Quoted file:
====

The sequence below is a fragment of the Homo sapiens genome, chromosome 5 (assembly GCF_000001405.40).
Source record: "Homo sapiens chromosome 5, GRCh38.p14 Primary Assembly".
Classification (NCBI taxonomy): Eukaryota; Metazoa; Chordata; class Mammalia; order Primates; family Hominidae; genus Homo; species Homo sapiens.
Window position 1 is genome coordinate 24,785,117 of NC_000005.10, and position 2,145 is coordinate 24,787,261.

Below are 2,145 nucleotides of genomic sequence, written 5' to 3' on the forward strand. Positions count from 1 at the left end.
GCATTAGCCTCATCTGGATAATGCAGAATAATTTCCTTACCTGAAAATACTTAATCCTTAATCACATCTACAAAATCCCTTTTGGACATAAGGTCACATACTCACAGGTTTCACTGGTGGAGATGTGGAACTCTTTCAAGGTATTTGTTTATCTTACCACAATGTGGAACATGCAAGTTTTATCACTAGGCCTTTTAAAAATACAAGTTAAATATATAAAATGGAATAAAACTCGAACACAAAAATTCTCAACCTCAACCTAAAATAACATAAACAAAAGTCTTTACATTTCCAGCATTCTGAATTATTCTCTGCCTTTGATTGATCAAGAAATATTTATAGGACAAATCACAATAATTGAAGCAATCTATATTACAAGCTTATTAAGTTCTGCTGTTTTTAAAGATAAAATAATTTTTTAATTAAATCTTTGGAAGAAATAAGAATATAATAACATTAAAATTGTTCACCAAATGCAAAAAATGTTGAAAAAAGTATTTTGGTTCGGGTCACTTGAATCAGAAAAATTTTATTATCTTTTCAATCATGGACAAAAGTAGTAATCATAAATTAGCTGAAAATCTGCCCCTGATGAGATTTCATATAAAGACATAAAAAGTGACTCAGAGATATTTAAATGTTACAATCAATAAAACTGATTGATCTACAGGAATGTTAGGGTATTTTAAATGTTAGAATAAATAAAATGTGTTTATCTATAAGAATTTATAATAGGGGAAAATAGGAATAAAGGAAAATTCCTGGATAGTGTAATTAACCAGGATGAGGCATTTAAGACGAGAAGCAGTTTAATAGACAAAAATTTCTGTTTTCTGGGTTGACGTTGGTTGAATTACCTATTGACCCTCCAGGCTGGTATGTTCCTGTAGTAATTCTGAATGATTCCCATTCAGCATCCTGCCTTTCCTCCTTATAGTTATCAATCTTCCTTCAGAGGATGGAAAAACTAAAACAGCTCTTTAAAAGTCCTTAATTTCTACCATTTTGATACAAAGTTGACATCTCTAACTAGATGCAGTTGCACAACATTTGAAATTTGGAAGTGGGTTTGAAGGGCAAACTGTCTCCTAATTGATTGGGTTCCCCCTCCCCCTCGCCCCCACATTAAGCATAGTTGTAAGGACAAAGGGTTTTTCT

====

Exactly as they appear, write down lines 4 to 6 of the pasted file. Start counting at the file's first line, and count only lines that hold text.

Window position 1 is genome coordinate 24,785,117 of NC_000005.10, and position 2,145 is coordinate 24,787,261.

Below are 2,145 nucleotides of genomic sequence, written 5' to 3' on the forward strand. Positions count from 1 at the left end.
GCATTAGCCTCATCTGGATAATGCAGAATAATTTCCTTACCTGAAAATACTTAATCCTTAATCACATCTACAAAATCCCTTTTGGACATAAGGTCACATACTCACAGGTTTCACTGGTGGAGATGTGGAACTCTTTCAAGGTATTTGTTTATCTTACCACAATGTGGAACATGCAAGTTTTATCACTAGGCCTTTTAAAAATACAAGTTAAATATATAAAATGGAATAAAACTCGAACACAAAAATTCTCAACCTCAACCTAAAATAACATAAACAAAAGTCTTTACATTTCCAGCATTCTGAATTATTCTCTGCCTTTGATTGATCAAGAAATATTTATAGGACAAATCACAATAATTGAAGCAATCTATATTACAAGCTTATTAAGTTCTGCTGTTTTTAAAGATAAAATAATTTTTTAATTAAATCTTTGGAAGAAATAAGAATATAATAACATTAAAATTGTTCACCAAATGCAAAAAATGTTGAAAAAAGTATTTTGGTTCGGGTCACTTGAATCAGAAAAATTTTATTATCTTTTCAATCATGGACAAAAGTAGTAATCATAAATTAGCTGAAAATCTGCCCCTGATGAGATTTCATATAAAGACATAAAAAGTGACTCAGAGATATTTAAATGTTACAATCAATAAAACTGATTGATCTACAGGAATGTTAGGGTATTTTAAATGTTAGAATAAATAAAATGTGTTTATCTATAAGAATTTATAATAGGGGAAAATAGGAATAAAGGAAAATTCCTGGATAGTGTAATTAACCAGGATGAGGCATTTAAGACGAGAAGCAGTTTAATAGACAAAAATTTCTGTTTTCTGGGTTGACGTTGGTTGAATTACCTATTGACCCTCCAGGCTGGTATGTTCCTGTAGTAATTCTGAATGATTCCCATTCAGCATCCTGCCTTTCCTCCTTATAGTTATCAATCTTCCTTCAGAGGATGGAAAAACTAAAACAGCTCTTTAAAAGTCCTTAATTTCTACCATTTTGATACAAAGTTGACATCTCTAACTAGATGCAGTTGCACAACATTTGAAATTTGGAAGTGGGTTTGAAGGGCAAACTGTCTCCTAATTGATTGGGTTCCCCCTCCCCCTCGCCCCCACATTAAGCATAGTTGTAAGGACAAAGGGTTTTTCT